So you can read my books

Friday, September 5, 2014

Can you write STEAMPUNK without STEAM?


I ask that question because three of my former customers say that my last two novels are STEAMPUNK


One set of definitions include:

Steampunk perhaps most recognizably features anachronistic technologies or retro-futuristic inventions as people in the 19th century might have envisioned them, 

and is likewise rooted in the era's perspective on fashion, culture, architectural style, and art. 

 Steampunk may also incorporate additional elements from the genres of

fantasy, horror, historical fiction, alternate history, or other branches of speculative fiction, making it often a hybrid genre

Sean Fagan wrote a fascinating post on the basic necessities  of STEAMPUNK:


Think Doc Savage, The War of the Worlds, 20,000 Leagues Under the Sea.  That kind of adventure.

In THE STARS BLEED AT MIDNIGHT, two undead empires are at each other's throats and a plague worse than the Black Death threatens the world.


From the bloody madness of the Devil's Wind in 1857 India

to the tinder box that was Egypt in 1895,

the heroes of THE STARS BLEED AT MIDNIGHT manage to stay one step ahead of death.


In both HOUSE OF LIFE and STARS, excavated Egyptian temple sites are in actuality sentient alien star craft,

filled with deadly booby traps ... and aliens awakening to exact revenge.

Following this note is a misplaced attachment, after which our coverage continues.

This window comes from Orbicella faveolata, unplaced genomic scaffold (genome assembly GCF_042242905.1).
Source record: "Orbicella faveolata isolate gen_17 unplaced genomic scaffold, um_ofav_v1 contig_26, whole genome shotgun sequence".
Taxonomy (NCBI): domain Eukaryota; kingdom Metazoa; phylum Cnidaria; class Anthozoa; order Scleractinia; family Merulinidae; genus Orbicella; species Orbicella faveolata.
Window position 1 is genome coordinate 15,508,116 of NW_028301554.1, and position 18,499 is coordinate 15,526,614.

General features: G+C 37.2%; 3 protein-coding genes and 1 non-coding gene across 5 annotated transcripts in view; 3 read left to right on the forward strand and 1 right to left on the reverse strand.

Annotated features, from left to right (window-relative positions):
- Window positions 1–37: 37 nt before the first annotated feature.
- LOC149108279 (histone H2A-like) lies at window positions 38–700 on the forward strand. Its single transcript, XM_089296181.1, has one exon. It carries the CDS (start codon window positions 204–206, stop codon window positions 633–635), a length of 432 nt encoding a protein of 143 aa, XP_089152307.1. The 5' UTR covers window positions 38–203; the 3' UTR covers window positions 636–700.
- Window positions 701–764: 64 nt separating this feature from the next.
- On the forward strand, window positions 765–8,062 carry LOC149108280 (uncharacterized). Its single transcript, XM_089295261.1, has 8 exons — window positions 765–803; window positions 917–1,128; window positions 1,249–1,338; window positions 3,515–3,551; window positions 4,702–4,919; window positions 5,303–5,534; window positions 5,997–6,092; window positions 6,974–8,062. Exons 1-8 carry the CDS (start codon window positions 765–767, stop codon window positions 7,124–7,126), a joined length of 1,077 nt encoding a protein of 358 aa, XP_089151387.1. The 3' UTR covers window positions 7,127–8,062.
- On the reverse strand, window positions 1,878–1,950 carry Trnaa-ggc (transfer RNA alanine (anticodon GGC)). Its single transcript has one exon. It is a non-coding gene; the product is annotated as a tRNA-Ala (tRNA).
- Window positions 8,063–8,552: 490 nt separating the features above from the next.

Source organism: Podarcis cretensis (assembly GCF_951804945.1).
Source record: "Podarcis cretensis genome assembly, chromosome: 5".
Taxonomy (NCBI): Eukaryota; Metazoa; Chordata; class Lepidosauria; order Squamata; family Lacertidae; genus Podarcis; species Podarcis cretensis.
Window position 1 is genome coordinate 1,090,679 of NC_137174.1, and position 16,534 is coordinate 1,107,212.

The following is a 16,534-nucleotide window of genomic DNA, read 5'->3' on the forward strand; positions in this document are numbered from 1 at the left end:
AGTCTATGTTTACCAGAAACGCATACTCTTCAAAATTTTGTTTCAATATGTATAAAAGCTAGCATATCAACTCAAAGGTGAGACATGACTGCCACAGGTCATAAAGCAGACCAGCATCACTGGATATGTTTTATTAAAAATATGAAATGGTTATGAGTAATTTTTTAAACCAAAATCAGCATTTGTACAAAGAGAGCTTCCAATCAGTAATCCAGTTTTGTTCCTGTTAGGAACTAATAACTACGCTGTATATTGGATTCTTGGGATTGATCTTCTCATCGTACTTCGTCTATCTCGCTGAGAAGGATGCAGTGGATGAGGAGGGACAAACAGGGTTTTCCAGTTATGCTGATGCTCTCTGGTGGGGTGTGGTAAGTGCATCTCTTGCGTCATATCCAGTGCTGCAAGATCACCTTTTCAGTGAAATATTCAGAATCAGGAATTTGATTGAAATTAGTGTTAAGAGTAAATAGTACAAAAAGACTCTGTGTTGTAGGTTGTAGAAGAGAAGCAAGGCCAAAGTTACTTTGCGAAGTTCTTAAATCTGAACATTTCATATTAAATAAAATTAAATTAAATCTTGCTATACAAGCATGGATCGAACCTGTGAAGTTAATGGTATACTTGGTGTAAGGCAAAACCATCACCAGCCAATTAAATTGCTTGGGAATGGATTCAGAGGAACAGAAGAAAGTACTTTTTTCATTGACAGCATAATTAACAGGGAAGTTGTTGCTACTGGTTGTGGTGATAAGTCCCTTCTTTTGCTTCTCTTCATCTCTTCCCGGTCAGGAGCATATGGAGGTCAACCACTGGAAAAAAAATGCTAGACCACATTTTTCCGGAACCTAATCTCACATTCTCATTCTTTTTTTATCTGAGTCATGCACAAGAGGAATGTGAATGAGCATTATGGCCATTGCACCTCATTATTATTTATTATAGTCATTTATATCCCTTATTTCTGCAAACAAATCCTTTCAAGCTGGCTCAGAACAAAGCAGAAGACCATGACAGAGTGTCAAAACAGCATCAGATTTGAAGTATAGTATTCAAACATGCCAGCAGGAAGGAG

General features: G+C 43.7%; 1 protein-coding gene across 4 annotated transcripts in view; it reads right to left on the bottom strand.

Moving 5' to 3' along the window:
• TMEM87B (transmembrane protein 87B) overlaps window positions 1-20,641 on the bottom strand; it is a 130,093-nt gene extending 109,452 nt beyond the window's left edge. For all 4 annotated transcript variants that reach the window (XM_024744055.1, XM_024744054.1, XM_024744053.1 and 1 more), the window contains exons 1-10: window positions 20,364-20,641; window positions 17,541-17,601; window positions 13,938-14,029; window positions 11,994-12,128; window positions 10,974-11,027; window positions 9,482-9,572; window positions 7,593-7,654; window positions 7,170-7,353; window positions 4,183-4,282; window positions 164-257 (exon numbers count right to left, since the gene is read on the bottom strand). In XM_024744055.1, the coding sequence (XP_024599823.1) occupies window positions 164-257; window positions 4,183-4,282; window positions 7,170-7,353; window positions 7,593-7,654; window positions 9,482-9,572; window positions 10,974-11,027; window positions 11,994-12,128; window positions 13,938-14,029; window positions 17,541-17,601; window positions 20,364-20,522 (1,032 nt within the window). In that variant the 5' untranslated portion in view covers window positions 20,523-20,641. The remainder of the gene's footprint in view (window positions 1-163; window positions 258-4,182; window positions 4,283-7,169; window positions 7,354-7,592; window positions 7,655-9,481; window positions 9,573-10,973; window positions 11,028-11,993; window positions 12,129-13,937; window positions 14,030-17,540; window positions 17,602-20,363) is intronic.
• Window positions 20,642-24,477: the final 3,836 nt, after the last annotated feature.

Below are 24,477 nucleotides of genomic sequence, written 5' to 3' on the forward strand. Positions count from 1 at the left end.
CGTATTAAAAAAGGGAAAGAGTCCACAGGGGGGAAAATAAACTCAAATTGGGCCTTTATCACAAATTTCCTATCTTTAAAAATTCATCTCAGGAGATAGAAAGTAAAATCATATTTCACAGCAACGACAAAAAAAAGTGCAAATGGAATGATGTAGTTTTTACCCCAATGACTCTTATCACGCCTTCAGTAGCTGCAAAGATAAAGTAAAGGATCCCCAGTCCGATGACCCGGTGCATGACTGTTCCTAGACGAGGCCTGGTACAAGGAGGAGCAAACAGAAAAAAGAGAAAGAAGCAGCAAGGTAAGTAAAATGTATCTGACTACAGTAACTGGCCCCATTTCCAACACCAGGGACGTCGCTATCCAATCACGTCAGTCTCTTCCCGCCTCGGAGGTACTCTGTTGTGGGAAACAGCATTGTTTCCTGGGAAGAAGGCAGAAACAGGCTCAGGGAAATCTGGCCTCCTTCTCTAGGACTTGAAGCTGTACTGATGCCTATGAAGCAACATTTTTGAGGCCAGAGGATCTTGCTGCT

Nikola Tesla has his "Flying Carpet", molded in the form of Horus and his sheltering wings.  It is actually a hybrid airboat and hover craft.


Albert Einstein was once asked how it felt to be thesmartest man alive, and he said, "I do not know. Ask Nikola Tesla."

Again and again in THE STARS BLEED AT MIDNIGHT, the inventions of Nikola Tesla save the lives of Samuel McCord, his wife, and his companions. 

Most of those presented in that book and in DEATH IN THE HOUSE OF LIFE Nikola actually invented!


McCord's wife, Meilori Shinseen, is actually Sekhmet!

McCord wins the friendship of the alien Bast

His erstwhile companion is Ada Byron, inventor of the first computer language 100 years before the creation of the computer.

His three enemies in THE STARS BLEED AT MIDNIGHT are the undead Abigail Adams and the revenant Empress Theodora

And the mummy child, Princess Shert Nebti, carrier of a dread plague that could wipe out Mankind


Samuel McCord, reflective though cursed Texas Ranger, provides the sounding board for all the readers

who can see and feel the adventures and mysteries and riddles of these two tales.

Trying to explain the wonders to himself, he explains them to the readers as they turn the pages.


Mark Twain, seeking fame, fortune, and adventure in a mid-life crisis.

Oscar Wilde, freshly broken out of Reading Goal by Twain and McCord, searches for the inner peace and self-respect he has lost.

Lt. Winston Churchill on the road to glory finds an even greater treasure.

Nikola Tesla, yearns for a like mind who will understand his misunderstood genius.

{Nikola Tesla and Mark Twain}

Come read THE STARS BLEED AT MIDNIGHT and DEATH IN THE HOUSE OF LIFE to see just how STEAMPUNK I can be!  Or not be -- depending on your definition!!


  1. Genres don't matter to me. I often prefer stories which cross genre lines - but it is character and story which will get me in - and keep me.
    Based on this definition your stories could indeed be considered Steampunk though. Does it matter to you? And does it make any difference?

  2. I disagree with that label, but if it gets you more sales, then use it. These are your books and you can call them what you will.

    That term could turn off the enthusiasm of some readers, and if you had initially called them such, I'm not sure I would have been interested.